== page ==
• Minority of states under proximate cause theory believe legislative intent was that any person who commits an IDF should be held responsible for any death that is a direct and foreseeable consequence of the actions of those committing the felony. These courts apply civil proximate cause concept to FM.
        • "Chattering" Case: A and B enter liquor store to rob it. C is in getaway car. A, "chattering insanely," ordered owner to put money in a bag. Owner, freaked out by A, shot B, who had the gun. Court refused to apply FM here, but concluded that A's conduct was reckless (depraved indifference) and proximately caused the gunshot. Therefore, A could be convicted of murder for B's death, and C was also guilty because of accomplice liability.


  1. Murder in the MPC
    1. Murder is a homicide committed with P or K
    2. Murder is also a homicide committed R+ under circumstances manifesting extreme indifference to the value of human life.
      • Felony Murder Provision- Recklessness and indifference are presumed if the actor is engaged in the commission, attempt, or flight after commission or attempt of robbery, rape, or deviate sexual intercourse by force or threat of force, arson, burglary, kidnapping, or felonious escape.
        • Once D proves sufficient evidence to discredit assumption of R+, P must prove R+ beyond a reasonable doubt.
    1. MPC abandons the malice aforethought/deliberation and premeditation approach to murder.
    2. There are no grades in murder under the MPC.


  1. Manslaughter and Negligent Homicide Generally in MPC/State Statutes (HOP, R, N)
    1. Heat of Passion Killings
      1. Intentional homicide done in a sudden heat of passion and caused by adequate provocation (according to reasonable man standard) before there has been a reasonable opportunity for the passion to cool.
      2. Some states apply the "Rule of Provocation" as a template to determine if murder should be mitigated to manslaughter.
        • There must have been adequate provocation calculated to inflame the passion of a reasonable man. Adequate provocations usually held to include:
          • Discovering one's spouse in the act of sexual intercourse with another.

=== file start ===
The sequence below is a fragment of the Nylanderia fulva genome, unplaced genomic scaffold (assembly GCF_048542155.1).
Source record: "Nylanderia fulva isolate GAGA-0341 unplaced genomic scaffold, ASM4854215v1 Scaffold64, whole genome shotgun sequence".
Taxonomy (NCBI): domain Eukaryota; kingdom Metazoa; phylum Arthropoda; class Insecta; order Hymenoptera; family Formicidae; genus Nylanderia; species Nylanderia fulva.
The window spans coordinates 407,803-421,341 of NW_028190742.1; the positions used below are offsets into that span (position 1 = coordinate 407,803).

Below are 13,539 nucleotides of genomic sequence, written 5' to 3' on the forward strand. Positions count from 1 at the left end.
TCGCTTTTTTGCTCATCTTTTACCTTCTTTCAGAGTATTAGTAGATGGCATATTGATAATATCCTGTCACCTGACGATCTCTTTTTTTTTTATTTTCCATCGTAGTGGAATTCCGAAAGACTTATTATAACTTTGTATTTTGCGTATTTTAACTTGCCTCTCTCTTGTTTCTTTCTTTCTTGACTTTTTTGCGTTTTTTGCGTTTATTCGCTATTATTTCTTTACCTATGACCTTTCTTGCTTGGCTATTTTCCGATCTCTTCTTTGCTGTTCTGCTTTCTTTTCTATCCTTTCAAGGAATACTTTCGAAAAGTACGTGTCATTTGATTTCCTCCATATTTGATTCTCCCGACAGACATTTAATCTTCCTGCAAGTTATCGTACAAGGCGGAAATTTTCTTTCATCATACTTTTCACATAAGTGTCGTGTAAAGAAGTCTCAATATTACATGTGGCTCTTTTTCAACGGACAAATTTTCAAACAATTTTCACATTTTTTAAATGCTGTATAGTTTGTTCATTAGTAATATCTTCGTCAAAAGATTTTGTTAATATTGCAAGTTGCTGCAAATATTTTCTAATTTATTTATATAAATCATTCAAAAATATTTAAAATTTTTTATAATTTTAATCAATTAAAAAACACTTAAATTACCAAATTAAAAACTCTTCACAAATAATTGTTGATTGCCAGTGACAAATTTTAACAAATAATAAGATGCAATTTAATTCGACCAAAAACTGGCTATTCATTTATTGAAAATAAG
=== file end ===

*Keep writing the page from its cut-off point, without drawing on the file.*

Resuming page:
• Mutual combat
          • Assault and battery
          • Injury to one of the D's relatives or to a third party
          • Illegal arrest
          • Words, if they are accompanied by conduct indicating a present intention to cause D bodily harm.
            • Ex: Girouard v. State- Wife taunted D and made fun of his sexual prowess. D went to kitchen, got knife, and killed wife. Held that words are not enough provocation. Adequate provocation must be enough to inflame the passion of a reasonable man and cause him to act from the passion rather than reason.
        • Whether the provocation was sufficient for the mitigating defense is usually a jury issue. This may produce inconsistent results.
        • The reasonable man- look at response to provocation
          • Can take into account D's characteristics (but not including alcoholism or idiosyncratic values or personality flaws).
            • Ex: Attorney General for Jersey v. Holley
          • Can take into account past experiences of D to some degree.
        • Must be sudden heat of passion- D can't have had time to cool down.
          • This is also a jury issue.
        • There must have been a causal connection between the provocation, the passion, and the fatal act.
      1. Justification vs. Excuse- what is the HOP defense?
        • History under CL seems to have some elements of justification, particularly due to the provocation rule.
          • Victim had to do something wrong, so in some way, partially "deserved" the retaliation.
        • However, it also has some elements of excuse, particularly in the MPC.
          • We are prepared to excuse the actor because an ordinary person might have such an emotional outburst after experiencing what he did.